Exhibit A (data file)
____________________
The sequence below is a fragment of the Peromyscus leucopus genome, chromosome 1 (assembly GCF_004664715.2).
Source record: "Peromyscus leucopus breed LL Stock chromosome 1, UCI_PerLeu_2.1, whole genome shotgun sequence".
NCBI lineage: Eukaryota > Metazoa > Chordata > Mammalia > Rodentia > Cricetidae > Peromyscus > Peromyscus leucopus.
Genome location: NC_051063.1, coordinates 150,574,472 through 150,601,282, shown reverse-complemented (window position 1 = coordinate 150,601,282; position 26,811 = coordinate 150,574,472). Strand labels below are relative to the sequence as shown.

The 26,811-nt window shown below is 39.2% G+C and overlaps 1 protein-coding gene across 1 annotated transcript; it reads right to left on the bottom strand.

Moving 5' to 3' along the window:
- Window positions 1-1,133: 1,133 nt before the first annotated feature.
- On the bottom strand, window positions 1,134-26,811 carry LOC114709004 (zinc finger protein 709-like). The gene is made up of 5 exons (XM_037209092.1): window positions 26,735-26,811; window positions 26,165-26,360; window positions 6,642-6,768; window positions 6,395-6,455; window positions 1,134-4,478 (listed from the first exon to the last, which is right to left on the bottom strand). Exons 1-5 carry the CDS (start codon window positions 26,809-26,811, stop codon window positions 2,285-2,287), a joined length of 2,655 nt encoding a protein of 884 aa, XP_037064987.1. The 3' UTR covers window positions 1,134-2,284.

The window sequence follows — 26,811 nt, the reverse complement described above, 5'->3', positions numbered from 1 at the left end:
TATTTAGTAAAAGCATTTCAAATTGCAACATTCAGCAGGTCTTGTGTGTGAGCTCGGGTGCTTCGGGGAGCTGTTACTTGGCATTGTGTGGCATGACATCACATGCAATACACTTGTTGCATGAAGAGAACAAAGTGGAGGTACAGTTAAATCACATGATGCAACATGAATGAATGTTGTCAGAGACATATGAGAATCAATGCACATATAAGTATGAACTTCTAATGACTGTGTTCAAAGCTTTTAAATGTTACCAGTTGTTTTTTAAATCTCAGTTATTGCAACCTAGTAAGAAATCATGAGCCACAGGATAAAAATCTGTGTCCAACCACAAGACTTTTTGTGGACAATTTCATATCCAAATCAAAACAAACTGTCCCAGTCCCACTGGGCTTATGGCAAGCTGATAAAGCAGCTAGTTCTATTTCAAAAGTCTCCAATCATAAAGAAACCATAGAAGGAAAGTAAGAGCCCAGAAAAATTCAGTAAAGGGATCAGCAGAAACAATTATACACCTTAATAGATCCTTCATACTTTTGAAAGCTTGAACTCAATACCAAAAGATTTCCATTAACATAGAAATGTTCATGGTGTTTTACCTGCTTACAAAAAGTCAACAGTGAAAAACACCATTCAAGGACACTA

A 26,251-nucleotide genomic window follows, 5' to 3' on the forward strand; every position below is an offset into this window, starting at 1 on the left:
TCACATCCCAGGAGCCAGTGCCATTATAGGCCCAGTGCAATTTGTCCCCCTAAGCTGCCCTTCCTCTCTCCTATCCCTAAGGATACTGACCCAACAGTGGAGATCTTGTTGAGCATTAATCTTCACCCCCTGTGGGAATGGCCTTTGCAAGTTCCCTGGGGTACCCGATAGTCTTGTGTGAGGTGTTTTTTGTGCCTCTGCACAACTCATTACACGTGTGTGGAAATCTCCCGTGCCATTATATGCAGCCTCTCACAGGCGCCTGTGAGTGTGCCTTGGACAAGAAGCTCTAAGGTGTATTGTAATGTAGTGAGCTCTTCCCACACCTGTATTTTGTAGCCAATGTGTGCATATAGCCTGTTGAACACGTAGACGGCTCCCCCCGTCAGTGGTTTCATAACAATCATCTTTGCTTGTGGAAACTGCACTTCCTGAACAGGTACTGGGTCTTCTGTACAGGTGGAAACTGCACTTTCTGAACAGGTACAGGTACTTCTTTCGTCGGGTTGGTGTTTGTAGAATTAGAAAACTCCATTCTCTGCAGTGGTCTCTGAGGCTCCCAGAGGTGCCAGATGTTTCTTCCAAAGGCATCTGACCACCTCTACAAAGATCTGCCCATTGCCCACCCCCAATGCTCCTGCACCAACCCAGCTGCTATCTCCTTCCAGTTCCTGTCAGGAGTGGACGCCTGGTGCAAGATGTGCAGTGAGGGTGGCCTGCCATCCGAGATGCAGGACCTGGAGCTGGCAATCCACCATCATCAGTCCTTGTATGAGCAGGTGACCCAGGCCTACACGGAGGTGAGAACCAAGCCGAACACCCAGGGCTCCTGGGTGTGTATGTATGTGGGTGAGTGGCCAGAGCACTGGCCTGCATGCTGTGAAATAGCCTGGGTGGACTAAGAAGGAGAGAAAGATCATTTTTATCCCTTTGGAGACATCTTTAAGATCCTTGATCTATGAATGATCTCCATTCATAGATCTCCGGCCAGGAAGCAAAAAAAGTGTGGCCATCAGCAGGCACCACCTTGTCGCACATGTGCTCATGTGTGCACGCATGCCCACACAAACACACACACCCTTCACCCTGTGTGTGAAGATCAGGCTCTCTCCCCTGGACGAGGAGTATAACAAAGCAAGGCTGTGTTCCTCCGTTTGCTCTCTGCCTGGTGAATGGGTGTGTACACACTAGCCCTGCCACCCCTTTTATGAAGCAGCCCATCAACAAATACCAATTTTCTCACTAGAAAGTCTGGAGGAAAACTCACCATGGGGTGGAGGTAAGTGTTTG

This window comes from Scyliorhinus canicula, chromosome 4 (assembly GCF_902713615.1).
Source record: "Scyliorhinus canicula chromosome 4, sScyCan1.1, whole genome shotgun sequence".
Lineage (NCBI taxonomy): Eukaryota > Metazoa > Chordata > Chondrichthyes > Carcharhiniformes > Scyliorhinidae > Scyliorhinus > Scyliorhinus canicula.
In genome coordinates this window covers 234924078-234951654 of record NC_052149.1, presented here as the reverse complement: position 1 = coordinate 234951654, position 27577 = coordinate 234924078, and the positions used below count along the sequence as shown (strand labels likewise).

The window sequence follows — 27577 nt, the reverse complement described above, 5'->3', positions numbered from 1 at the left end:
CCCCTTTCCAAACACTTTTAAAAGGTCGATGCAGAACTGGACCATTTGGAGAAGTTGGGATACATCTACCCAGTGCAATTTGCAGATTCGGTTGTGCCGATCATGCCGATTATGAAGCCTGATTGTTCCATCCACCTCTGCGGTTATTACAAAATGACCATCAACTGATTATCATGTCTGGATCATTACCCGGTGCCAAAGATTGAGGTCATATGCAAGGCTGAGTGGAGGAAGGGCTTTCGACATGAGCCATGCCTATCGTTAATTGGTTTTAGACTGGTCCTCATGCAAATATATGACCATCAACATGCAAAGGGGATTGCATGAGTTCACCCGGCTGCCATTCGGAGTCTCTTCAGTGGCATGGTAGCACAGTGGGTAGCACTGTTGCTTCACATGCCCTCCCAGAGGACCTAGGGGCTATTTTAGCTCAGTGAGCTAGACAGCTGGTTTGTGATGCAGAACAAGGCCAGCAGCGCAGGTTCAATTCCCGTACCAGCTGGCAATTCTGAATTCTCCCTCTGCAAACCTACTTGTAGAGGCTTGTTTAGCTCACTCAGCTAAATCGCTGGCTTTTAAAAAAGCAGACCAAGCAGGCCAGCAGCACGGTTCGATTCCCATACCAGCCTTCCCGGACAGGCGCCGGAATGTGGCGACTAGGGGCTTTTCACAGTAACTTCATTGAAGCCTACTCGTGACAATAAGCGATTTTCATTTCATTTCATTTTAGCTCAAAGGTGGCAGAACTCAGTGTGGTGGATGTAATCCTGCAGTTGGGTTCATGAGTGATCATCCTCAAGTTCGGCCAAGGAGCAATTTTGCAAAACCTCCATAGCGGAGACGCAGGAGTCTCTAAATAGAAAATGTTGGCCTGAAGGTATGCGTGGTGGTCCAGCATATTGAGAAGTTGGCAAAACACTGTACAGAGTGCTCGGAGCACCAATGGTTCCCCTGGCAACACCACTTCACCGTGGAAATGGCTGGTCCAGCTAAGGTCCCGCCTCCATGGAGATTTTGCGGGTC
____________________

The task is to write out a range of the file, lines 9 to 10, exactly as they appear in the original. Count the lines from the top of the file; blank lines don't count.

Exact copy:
The window sequence follows — 26,811 nt, the reverse complement described above, 5'->3', positions numbered from 1 at the left end:
TATTTAGTAAAAGCATTTCAAATTGCAACATTCAGCAGGTCTTGTGTGTGAGCTCGGGTGCTTCGGGGAGCTGTTACTTGGCATTGTGTGGCATGACATCACATGCAATACACTTGTTGCATGAAGAGAACAAAGTGGAGGTACAGTTAAATCACATGATGCAACATGAATGAATGTTGTCAGAGACATATGAGAATCAATGCACATATAAGTATGAACTTCTAATGACTGTGTTCAAAGCTTTTAAATGTTACCAGTTGTTTTTTAAATCTCAGTTATTGCAACCTAGTAAGAAATCATGAGCCACAGGATAAAAATCTGTGTCCAACCACAAGACTTTTTGTGGACAATTTCATATCCAAATCAAAACAAACTGTCCCAGTCCCACTGGGCTTATGGCAAGCTGATAAAGCAGCTAGTTCTATTTCAAAAGTCTCCAATCATAAAGAAACCATAGAAGGAAAGTAAGAGCCCAGAAAAATTCAGTAAAGGGATCAGCAGAAACAATTATACACCTTAATAGATCCTTCATACTTTTGAAAGCTTGAACTCAATACCAAAAGATTTCCATTAACATAGAAATGTTCATGGTGTTTTACCTGCTTACAAAAAGTCAACAGTGAAAAACACCATTCAAGGACACTA